Five-year-old Laura was born in one of Joseph Stalin’s prison camps in Siberia. When the book opens, she and her parents are on their long journey back to Latvia, a country Laura knows only from the exuberant descriptions that whirled about the Gulag. Upon her arrival, however, she must come to terms with the conflicting images of the life she sees around her and the fairytale Latvia she grew up hearing about and imagining. Based on the author’s life, and written in lush language that defies the narrative’s many hardships, Five Fingers tells the story of a girl who moves between worlds in the hopes of finding a Latvia that she can call home. Translated by Margita Gailitis.

Among the Living and the Dead

Although this book is non-fiction, it will be interesting to anyone wanting to know more about Latvian history, told as a story:

"It's long been assumed of the region where my grandmother was born...that at some point each year the dead will come home," Inara Verzemnieks writes in this exquisite story of war, exile, and reconnection. Her grandmother's stories recalled one true home: the family farm left behind in Latvia, where, during WWII, her grandmother Livija and her grandmother's sister, Ausma, were separated. They would not see each other again for more than 50 years. Raised by her grandparents in Washington State, Inara grew up among expatriates, scattering smuggled Latvian sand over the coffins of the dead, singing folk songs about a land she had never visited. When Inara discovers the scarf Livija wore when she left home, in a box of her grandmother's belongings, this tangible remnant of the past points the way back to the remote village where her family broke apart. There it is said the suspend their exile once a year for a pilgrimage through forests and fields to the homes they left behind. Coming to know Ausma and the trauma of her exile to Siberia under Stalin, Inara pieces together Livija's survival through years as a refugee. Weaving these two parts of the family story together in spellbinding, lyrical prose, she gives us a profound and cathartic account of loss, survival, resilience, and love.

Soviet Milk

This novel considers the effects of Soviet rule on a single individual. The central character in the story tries to follow her calling as a doctor. But then the state steps in. She is deprived first of her professional future, then of her identity and finally of her relationship with her daughter. Banished to a village in the Latvian countryside, her sense of isolation increases. Will she and her daughter be able to return to Riga when political change begins to stir? Translated by Margita Gailitis.

Six Latvian Poets

In this second anthology introducing contemporary Baltic poetry, we meet the younger generation of Latvian poets who started writing and publishing after the country gained independence following the disintegration of the Soviet Union of which it had been part for half a century, a generation whose poetics is placed in a wider context by the editor and translator Ieva Lešinska and by the leading poet and translator of the older generation Juris Kronbergs, in their superbly informative introductions which offer many insights, both serious and witty, into the present and past of Latvian poetry.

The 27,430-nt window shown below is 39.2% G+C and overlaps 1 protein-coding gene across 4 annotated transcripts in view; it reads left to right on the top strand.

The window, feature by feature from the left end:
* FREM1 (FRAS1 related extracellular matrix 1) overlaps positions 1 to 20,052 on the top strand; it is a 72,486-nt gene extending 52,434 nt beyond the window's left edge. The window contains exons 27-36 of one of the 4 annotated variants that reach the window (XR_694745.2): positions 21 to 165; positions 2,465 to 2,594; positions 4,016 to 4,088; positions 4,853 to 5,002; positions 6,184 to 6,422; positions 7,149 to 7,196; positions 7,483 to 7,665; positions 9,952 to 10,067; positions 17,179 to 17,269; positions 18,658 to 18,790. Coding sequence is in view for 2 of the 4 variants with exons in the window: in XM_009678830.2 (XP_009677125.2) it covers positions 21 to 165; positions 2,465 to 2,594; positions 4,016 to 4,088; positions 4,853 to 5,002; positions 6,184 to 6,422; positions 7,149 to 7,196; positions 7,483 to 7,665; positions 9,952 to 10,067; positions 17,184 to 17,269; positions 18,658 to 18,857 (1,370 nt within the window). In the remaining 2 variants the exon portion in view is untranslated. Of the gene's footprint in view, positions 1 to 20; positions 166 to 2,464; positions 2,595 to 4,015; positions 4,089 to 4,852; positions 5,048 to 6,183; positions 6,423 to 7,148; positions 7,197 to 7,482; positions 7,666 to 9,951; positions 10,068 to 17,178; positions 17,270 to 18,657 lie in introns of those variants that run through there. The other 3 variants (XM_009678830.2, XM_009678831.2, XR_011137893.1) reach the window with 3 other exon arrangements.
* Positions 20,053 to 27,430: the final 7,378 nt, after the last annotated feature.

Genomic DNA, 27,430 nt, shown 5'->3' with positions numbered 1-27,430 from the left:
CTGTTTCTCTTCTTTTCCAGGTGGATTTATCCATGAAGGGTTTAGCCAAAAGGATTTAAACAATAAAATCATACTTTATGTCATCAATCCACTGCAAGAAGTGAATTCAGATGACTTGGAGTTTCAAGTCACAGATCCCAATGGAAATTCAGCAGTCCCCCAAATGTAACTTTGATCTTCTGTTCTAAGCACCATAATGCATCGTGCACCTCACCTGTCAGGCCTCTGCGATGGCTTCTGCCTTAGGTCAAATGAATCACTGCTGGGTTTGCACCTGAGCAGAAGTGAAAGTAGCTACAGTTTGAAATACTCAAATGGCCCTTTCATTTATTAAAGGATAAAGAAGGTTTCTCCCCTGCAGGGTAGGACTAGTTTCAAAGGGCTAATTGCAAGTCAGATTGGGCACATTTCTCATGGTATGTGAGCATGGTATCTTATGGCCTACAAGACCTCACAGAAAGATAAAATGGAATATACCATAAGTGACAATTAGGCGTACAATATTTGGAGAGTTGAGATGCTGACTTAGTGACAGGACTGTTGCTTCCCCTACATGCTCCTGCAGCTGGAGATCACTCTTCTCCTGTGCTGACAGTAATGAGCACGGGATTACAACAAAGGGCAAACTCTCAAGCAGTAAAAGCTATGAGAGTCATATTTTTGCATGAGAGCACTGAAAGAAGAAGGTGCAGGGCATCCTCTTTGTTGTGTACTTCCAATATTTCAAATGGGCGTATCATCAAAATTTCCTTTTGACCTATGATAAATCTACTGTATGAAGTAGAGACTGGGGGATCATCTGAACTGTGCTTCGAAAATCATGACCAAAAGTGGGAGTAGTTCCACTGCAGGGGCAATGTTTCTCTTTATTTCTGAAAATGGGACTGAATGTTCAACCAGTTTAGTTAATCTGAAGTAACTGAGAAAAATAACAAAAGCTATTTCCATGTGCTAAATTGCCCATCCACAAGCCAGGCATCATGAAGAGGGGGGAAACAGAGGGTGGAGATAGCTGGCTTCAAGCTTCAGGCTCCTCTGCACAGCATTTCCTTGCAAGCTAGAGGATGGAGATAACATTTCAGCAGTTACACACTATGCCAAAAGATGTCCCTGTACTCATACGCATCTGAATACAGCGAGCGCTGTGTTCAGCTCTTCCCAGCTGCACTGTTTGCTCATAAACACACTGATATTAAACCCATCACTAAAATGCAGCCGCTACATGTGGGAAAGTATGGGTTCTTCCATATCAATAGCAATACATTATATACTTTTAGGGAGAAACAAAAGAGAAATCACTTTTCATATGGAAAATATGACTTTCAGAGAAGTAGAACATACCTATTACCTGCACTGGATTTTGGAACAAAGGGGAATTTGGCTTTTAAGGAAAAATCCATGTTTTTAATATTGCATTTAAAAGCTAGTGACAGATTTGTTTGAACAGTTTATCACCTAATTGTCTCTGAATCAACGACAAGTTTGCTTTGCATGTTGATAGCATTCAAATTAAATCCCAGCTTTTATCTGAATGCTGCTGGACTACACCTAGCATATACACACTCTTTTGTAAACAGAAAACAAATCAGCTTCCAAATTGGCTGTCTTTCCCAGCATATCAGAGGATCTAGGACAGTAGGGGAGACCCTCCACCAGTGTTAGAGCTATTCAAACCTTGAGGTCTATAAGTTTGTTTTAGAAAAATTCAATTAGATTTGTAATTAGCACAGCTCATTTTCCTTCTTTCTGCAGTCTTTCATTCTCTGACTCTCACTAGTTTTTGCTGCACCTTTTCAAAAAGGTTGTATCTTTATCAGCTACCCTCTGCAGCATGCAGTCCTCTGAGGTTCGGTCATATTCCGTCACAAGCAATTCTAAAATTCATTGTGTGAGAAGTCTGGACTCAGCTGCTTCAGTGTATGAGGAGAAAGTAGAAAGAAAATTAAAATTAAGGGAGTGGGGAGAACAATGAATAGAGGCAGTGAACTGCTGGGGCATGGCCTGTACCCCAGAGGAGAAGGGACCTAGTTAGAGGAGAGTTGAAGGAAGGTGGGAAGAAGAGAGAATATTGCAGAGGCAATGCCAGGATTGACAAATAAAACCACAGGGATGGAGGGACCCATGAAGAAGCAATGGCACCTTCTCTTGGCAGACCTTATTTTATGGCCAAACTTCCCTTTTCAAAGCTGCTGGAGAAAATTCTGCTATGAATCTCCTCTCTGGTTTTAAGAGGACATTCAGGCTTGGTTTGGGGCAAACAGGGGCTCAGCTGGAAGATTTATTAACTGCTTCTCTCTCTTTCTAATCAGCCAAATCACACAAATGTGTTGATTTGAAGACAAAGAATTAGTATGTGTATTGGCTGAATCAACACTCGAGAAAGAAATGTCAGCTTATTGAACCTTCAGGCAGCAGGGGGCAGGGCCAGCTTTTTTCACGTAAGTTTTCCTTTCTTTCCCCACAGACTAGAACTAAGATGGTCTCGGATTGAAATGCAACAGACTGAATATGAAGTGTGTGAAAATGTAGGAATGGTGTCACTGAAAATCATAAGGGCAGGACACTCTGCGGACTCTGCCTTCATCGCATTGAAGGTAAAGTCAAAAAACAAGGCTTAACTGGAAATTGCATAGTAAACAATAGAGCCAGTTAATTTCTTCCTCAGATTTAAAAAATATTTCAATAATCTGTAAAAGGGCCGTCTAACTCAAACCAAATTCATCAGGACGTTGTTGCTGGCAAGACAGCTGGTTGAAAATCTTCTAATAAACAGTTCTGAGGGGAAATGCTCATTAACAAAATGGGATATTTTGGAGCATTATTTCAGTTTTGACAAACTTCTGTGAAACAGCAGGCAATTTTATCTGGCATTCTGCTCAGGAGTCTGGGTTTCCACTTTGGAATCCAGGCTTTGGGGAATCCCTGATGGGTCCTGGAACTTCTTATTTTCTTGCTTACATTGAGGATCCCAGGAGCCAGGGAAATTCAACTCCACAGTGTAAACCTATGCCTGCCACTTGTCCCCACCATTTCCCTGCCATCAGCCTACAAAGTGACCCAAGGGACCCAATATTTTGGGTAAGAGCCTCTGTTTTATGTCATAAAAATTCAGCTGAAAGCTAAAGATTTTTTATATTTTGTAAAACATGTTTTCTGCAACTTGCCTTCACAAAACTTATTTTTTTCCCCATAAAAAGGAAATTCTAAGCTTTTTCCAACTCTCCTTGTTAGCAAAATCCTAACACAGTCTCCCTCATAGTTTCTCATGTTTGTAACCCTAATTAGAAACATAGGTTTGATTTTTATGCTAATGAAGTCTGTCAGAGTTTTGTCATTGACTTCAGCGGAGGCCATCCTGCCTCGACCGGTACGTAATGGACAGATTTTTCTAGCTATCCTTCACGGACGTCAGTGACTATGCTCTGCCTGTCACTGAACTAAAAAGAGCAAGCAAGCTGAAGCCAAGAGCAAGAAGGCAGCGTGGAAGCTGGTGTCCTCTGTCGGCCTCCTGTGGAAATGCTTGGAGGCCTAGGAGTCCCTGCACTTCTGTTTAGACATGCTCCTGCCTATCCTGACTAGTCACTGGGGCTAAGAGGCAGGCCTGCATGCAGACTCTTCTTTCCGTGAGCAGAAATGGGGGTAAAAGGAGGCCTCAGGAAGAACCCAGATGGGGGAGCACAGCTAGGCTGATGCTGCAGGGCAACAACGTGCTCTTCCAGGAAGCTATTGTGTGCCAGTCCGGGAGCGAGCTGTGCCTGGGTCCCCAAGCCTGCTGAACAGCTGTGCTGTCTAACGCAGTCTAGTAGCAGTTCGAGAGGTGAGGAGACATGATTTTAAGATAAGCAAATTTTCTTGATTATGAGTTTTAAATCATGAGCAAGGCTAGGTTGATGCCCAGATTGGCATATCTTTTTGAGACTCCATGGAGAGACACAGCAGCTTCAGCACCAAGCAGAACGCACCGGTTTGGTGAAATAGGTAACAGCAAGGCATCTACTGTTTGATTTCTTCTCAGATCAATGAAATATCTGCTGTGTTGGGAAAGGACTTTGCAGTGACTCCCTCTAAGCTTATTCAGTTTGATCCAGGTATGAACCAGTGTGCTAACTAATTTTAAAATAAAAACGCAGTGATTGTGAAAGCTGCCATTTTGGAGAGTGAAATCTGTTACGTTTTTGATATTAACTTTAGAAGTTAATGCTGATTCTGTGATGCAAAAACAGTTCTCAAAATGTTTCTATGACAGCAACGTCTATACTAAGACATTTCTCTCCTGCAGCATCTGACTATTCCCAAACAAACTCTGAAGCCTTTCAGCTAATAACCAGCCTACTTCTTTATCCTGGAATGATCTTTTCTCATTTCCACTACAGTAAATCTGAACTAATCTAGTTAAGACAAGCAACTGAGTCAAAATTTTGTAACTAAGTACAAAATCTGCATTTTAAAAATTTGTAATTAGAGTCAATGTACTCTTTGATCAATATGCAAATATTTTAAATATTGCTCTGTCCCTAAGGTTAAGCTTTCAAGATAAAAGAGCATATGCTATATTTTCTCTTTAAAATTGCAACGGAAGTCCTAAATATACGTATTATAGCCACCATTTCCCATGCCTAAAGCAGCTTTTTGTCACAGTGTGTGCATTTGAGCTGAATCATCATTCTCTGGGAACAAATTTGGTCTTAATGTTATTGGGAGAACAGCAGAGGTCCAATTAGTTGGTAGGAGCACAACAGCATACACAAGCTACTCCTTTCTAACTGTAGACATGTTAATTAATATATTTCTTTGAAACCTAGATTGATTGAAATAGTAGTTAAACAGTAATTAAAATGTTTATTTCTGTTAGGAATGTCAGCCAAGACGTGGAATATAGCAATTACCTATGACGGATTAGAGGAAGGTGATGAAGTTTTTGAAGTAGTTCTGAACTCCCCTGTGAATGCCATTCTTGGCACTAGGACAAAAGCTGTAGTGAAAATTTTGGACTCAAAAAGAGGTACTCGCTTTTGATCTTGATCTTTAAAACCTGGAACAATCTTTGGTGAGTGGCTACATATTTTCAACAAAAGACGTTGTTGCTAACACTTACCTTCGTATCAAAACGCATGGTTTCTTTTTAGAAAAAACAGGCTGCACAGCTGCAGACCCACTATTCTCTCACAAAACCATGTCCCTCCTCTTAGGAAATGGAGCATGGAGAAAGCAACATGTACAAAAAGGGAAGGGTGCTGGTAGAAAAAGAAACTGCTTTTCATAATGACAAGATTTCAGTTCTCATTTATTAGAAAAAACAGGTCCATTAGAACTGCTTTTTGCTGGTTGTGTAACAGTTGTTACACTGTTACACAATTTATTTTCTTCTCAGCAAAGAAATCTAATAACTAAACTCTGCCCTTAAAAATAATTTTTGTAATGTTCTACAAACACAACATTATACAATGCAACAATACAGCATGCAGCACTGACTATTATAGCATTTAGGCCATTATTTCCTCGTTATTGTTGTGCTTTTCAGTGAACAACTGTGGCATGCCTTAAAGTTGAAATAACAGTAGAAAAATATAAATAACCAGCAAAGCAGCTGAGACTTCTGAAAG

Come to Me

Karlis Verdins has a modern sensibility suffused with urban sophistication. In everyday scenes he shows us what's most noble in human relationships, alongside the basest fears and anxieties. Irony and sarcasm somehow never seem to obscure the warmth of his voice and his attention to intimate details.  Verdins himself says: "I try to say something that I would like to present as beautiful or, on the contrary, something that can not and must not be taken as beautiful."  Translated by Ieva Lesinska.

High Tide

Told more or less in reverse chronological order, High Tide is the story of Ieva, her dead lover, her imprisoned husband, and the way their youthful decisions dramatically impacted the rest of their lives. Taking place over three decades, High Tide functions as a sort of psychological mystery, with the full scope of Ieva's personal situation—and the relationship between the three main characters—only becoming clear at the end of the novel.

One of Latvia's most notable young writers, Abele is a fresh voice in European fiction—her prose is direct, evocative, and exceptionally beautiful. The combination of strikingly lush descriptive writing with the precision with which she depicts the minds of her characters elevates this novel from a simple story of a love triangle into a fascinating, philosophical, haunting book. Translated by Kaija Straumanis.

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Olivia is a journalist and editor and manages the editorial content for Bookwitty in English. She is based in Paris.